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Multiple Means of Student Assessment

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Question #1 – Education is currently experiencing a major student achievement initiative to reform curricula by remedying the discrepancy between the curricula guide, the instructional plan, and the variety of assessment measures. Why are multiple measures needed to address the full depth and breadth of the expectations for student learning?

The current tool used to determine individual student ability, and the effectiveness of schools and school districts, consists of a singular measurement assessment process. Though relatively easy to administer and evaluate, this singular assessment in my opinion does not provide an accurate representation of student knowledge and more importantly ability. Many of the current means of assessment are comprised solely of multiple-choice questions utilizing a pencil and a bubble-sheet; a method that favors students who possess strong reading comprehension skills. While I believe that reading comprehension is an important skill, it is only one of several multiple intelligences that students use in learning. Therefore assessments and accountability need to be based on valid and reliable information from multiple data sources.

Multiple means of assessment requires more planning and long-term, ongoing measurement. When conducted properly, measuring student learning is essential in order to gain a true understanding of student ability. The use of multiple means of formative and summative assessments provides appropriate evidence of student learning that can be used to help modify instructional practice to better meet students’ individual learning needs. Some of the multiple means of assessment include student portfolios made up of work examples, letters from educators, pre-tests and post-tests, wri...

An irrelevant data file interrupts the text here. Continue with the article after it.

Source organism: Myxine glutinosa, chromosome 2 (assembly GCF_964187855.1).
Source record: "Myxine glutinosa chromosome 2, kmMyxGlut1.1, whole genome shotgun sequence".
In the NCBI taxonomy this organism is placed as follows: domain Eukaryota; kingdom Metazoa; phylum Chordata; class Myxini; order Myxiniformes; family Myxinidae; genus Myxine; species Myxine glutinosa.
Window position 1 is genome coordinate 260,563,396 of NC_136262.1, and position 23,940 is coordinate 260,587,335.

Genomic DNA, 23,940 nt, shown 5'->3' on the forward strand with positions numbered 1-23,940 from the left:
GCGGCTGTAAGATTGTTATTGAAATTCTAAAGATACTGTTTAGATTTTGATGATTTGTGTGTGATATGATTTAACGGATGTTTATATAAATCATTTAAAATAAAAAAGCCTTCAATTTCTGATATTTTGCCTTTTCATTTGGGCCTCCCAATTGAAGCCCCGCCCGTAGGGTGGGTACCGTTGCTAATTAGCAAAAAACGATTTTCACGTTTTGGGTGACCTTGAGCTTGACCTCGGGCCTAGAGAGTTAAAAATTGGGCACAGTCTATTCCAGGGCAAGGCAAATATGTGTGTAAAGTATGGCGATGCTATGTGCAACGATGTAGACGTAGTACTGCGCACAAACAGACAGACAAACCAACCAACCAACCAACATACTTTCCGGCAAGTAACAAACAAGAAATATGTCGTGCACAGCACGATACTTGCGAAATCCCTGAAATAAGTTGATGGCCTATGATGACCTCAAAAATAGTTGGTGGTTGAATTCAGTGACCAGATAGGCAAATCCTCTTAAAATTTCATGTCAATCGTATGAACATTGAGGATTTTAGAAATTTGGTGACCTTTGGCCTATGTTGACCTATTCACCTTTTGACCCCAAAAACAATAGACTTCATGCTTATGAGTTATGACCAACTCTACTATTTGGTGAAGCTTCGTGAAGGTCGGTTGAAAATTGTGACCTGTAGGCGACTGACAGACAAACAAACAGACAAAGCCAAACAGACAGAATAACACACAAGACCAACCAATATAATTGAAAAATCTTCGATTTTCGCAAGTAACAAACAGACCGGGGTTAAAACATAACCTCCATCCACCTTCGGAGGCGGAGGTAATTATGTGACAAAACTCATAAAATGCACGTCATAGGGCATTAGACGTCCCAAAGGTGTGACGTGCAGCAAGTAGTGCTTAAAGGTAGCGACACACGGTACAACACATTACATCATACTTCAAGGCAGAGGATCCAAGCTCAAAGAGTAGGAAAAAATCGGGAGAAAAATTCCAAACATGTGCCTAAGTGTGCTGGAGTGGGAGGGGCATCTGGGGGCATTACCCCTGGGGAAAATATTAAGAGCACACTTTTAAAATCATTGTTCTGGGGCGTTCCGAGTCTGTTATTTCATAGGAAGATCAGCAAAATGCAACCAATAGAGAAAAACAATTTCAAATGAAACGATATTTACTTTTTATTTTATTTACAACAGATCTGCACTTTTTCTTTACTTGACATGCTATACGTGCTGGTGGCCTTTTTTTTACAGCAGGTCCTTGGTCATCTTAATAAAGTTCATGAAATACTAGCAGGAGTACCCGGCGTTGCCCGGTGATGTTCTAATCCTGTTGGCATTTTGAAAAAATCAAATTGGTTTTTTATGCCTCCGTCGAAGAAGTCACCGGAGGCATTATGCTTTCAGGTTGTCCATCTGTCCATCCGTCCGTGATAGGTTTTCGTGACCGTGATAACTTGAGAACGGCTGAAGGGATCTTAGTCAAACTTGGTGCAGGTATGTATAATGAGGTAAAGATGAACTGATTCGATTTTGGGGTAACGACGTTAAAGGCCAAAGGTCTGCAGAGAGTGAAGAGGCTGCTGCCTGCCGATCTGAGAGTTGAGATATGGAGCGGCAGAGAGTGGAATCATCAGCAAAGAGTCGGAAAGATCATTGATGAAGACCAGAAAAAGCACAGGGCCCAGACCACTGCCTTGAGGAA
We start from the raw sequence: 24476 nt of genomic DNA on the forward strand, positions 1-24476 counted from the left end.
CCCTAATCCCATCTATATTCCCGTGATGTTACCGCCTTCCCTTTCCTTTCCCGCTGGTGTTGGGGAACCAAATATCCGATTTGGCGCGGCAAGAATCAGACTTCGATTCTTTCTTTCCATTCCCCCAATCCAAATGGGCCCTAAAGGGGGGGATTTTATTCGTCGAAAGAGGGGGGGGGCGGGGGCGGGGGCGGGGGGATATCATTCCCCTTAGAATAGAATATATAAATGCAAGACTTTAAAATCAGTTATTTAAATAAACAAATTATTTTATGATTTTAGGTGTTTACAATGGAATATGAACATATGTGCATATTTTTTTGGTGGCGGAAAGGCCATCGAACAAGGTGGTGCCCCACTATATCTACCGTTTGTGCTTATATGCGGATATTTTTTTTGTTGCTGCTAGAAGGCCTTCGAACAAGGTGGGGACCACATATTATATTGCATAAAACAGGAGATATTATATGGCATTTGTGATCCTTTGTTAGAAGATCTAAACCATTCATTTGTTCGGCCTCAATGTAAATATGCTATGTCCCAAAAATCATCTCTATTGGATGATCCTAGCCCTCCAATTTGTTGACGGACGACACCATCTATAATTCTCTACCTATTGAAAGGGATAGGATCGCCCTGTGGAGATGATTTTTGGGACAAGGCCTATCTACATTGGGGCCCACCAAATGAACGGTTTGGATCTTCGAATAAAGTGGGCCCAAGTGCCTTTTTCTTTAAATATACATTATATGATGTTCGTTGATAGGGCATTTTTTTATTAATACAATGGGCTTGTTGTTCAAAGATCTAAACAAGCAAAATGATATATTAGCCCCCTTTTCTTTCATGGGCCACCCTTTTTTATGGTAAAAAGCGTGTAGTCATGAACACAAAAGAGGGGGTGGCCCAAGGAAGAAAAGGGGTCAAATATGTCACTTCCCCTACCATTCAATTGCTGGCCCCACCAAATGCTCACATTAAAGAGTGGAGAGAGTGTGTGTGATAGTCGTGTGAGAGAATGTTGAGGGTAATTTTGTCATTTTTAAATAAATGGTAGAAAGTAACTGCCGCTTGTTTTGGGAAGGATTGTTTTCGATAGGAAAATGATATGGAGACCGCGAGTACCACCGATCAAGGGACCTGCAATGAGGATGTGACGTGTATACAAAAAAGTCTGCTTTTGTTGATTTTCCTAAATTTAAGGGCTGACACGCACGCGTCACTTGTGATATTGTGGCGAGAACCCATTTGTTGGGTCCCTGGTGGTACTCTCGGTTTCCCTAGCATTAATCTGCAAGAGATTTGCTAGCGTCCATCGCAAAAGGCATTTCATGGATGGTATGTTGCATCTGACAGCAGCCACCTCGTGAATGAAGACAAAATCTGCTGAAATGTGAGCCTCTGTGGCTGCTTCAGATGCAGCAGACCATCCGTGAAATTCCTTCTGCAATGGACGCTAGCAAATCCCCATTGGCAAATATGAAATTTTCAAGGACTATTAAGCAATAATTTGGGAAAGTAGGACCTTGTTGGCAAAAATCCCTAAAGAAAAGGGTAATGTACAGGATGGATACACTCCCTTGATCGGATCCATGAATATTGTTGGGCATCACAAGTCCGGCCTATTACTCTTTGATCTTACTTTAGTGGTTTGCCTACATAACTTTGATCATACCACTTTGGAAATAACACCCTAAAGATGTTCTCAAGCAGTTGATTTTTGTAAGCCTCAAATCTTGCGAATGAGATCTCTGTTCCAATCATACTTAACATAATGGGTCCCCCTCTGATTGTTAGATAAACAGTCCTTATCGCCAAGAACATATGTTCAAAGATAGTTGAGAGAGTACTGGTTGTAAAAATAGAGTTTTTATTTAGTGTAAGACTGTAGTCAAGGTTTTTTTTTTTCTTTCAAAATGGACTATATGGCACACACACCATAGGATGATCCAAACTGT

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...rthermore, their verbal and comprehensive skills may be well-developed from either natural abilities and/or early exposure to a multitude of resources. In this same classroom are students who have little or no vocabulary - written or spoken - and lack the typical 5-year-old skill set. Between these extremes lies a realm of differing abilities. It is here where the educational structure needs to intervene: by providing pull out differentiation in small groups with specialist teachers who can challenge the accelerated students and with others who can address the lacking skills of the students in need. This separation of students with differing abilities would be for only part of the day, with all students coming together for large group instruction in other subjects, therefore blending ability tracking and whole group instruction to best meet the needs of all students.
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